We now support Instagram @mentions for both Competitions and Galleries, once setup this will monitor new Mentions for your selected Accounts.
Please note this only works for Media that @mentions and does not pull in Mentions in comments.
We've improved sorting options for Galleries and now allow you to "Sort by Random" which can remove potential skew for Voting based campaigns.
Facebook has rectified the bug affecting some Tab Installs, any page over 2000 Likes should be able to install these again.
We're aware of some issues with installing or managing Facebook Tabs for both Competitions and Rewards.
There's two bugs on Facebook's side at play here:
The second bug has been open for over a month on the Facebook side, so we're currently at their mercy for possible fixes on this issue - we do apologise for any inconvenience this may cause.
As an alternative we urge you to make use of your Hosted Landing Page, you can find the link on your Preview tab.
If you're having issues feel free to contact support and we can try a manual replace of an existing Tab for now.
We've added a new sharing type to Galleries which allows brands or users to embed their submissions on any page that supports HTML.
One use case for this would be allowing influencers to write posts around their submission and allow voting on their submission from within the post.
We've added the ability to import comments from your YouTube videos to our Import Actions.
The Submit URL action now allows for unique or duplicate URLs to be submitted, so if you want a lot of users to submit the same URL you have that option now ☺️
There's three new Capture rules for you to play with:
We've made it easier for you to link to your Terms & Conditions from anywhere in your campaign.
Simply create a link to #terms and it'll open the Terms & Conditions you've added.
Click here to view our <a href="#terms">Terms & Conditions</a>
We've added a new Import button on the Actions tab of Competitions & Rewards that allows you to import Actions via CSV if you've collected entries offline.
If you have any issues importing just shoot us a support ticket for help! This feature is available on all Business plans or above.
On February 25th YouTube updated its Artifical Views Policy to a new Fake Engagement Policy - for which enforcement will start on the 15th March.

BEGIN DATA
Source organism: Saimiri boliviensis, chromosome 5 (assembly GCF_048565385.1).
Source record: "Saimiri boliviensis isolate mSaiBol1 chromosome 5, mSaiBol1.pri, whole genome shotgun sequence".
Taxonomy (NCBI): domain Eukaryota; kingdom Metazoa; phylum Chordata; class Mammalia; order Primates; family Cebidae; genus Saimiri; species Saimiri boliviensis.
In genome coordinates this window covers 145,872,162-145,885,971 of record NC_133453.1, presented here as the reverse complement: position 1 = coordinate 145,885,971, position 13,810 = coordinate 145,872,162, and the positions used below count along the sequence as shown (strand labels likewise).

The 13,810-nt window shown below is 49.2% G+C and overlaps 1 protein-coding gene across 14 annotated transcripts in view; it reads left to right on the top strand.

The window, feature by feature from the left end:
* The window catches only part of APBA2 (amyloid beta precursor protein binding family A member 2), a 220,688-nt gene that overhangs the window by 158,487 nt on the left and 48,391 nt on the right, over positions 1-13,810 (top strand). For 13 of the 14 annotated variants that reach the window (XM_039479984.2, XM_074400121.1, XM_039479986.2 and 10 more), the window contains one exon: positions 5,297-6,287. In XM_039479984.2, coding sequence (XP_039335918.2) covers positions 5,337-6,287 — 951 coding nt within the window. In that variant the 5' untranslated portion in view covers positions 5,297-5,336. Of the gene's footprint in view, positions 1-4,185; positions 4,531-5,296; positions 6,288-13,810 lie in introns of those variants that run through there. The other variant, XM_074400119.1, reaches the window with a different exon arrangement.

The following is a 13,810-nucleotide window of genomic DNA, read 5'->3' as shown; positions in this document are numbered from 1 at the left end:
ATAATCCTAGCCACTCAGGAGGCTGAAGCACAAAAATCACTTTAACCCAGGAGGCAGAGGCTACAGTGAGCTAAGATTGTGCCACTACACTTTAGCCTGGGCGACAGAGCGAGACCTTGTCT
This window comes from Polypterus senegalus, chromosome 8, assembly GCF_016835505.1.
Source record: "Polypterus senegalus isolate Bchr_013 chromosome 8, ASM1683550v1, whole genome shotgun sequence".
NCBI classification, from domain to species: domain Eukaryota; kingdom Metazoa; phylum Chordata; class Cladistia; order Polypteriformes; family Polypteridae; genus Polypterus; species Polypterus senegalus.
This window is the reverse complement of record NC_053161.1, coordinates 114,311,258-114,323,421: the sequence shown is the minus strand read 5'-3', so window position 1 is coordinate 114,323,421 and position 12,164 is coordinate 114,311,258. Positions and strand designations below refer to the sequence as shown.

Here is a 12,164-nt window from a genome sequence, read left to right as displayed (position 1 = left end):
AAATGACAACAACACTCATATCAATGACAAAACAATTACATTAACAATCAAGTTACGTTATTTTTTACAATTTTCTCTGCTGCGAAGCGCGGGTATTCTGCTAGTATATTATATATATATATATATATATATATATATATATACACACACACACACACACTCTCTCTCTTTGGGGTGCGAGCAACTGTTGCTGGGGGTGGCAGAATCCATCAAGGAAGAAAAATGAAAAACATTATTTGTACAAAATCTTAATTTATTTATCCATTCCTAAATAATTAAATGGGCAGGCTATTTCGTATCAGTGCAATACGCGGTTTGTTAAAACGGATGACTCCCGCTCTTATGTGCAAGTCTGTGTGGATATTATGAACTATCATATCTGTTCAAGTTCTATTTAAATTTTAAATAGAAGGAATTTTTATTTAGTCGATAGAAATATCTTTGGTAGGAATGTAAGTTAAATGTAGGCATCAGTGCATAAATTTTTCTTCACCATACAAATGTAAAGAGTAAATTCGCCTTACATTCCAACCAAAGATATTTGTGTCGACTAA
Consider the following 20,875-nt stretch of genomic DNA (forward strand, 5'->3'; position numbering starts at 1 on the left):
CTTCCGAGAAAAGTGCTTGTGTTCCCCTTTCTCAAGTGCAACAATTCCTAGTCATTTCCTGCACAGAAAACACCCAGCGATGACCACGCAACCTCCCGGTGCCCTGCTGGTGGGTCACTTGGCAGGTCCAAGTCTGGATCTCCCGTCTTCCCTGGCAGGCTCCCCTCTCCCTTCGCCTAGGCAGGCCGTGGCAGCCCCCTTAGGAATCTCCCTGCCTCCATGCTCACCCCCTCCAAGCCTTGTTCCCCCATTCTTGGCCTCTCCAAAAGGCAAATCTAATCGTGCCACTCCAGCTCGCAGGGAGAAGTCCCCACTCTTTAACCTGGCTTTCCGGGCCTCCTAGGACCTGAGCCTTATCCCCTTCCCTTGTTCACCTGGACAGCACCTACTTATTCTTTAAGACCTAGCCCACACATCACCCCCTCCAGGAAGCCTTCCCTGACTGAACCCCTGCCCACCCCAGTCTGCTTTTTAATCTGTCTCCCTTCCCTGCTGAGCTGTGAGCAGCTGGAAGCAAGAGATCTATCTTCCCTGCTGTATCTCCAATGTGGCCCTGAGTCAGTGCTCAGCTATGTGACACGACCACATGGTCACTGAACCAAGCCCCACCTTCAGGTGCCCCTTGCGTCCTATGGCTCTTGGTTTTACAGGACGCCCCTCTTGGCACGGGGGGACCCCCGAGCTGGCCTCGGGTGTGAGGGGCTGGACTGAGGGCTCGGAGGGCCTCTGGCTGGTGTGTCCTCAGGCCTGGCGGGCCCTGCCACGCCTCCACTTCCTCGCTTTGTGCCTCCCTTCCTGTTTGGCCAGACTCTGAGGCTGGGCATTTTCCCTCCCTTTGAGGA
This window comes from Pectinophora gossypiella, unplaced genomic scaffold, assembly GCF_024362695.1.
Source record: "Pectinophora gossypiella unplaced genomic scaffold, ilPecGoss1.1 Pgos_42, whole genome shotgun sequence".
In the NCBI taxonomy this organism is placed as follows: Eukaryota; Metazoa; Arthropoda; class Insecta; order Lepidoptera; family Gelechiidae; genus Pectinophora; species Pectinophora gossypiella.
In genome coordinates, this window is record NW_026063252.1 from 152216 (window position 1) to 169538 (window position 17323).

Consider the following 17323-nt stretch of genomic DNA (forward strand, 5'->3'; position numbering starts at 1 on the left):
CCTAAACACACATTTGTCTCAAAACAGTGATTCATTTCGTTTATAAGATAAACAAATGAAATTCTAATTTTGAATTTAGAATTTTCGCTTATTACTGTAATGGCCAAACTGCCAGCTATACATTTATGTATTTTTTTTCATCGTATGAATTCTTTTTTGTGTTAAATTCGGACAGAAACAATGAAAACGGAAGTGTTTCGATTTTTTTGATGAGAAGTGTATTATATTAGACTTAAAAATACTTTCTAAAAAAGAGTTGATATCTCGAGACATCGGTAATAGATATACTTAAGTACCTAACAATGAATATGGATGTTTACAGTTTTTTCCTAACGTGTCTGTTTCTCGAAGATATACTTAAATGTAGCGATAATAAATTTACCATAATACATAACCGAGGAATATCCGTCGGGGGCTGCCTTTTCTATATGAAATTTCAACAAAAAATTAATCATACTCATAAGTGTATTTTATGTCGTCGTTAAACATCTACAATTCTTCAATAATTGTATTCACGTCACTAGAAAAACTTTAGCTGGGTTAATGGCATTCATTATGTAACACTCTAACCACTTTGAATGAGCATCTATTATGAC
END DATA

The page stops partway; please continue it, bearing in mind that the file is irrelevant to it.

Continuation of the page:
This policy prohibits anyone using services to artifically inflate any YouTube metrics, this includes:
Unfortunately YouTube have been quite vague on how this policy is being enforced, but to date we've seen ~20 users have their Gleam landing page link disabled from their video description and given a warning.
You can see YouTube's official stance on giveaways via a few Twitter responses:
These updates do not punish the app, instead they punish the creators using the app. These updates will affect anyone who continues to use any 3rd party platform that incentivizes behaviour on YouTube.
Keeping customers safe and ensuring that we're compliant with guidelines is our number 1 priority. We've been through similar changes with Facebook, Instagram and Twitter over the years - platform policy and privacy changes are an inevitable side effect of any fast growing social network.
If you're receiving this email it means that you have at least 1 active campaign running with either of the following actions:
These Actions now violate YouTube's Fake Engagment policy and may result in a Channel Strike similar to this:
YouTube's new Community Guidelines Strike System will issue a warning for your first offence and disable the offending external link.
From today, we've removed the ability to add any Actions to a campaign that violate this YouTube policy.
Subscribe to a YouTube Channel is now Visit a YouTube Channel, we've also provided the ability to ask users to connect their YouTube account after the visit so you can see their YouTube details.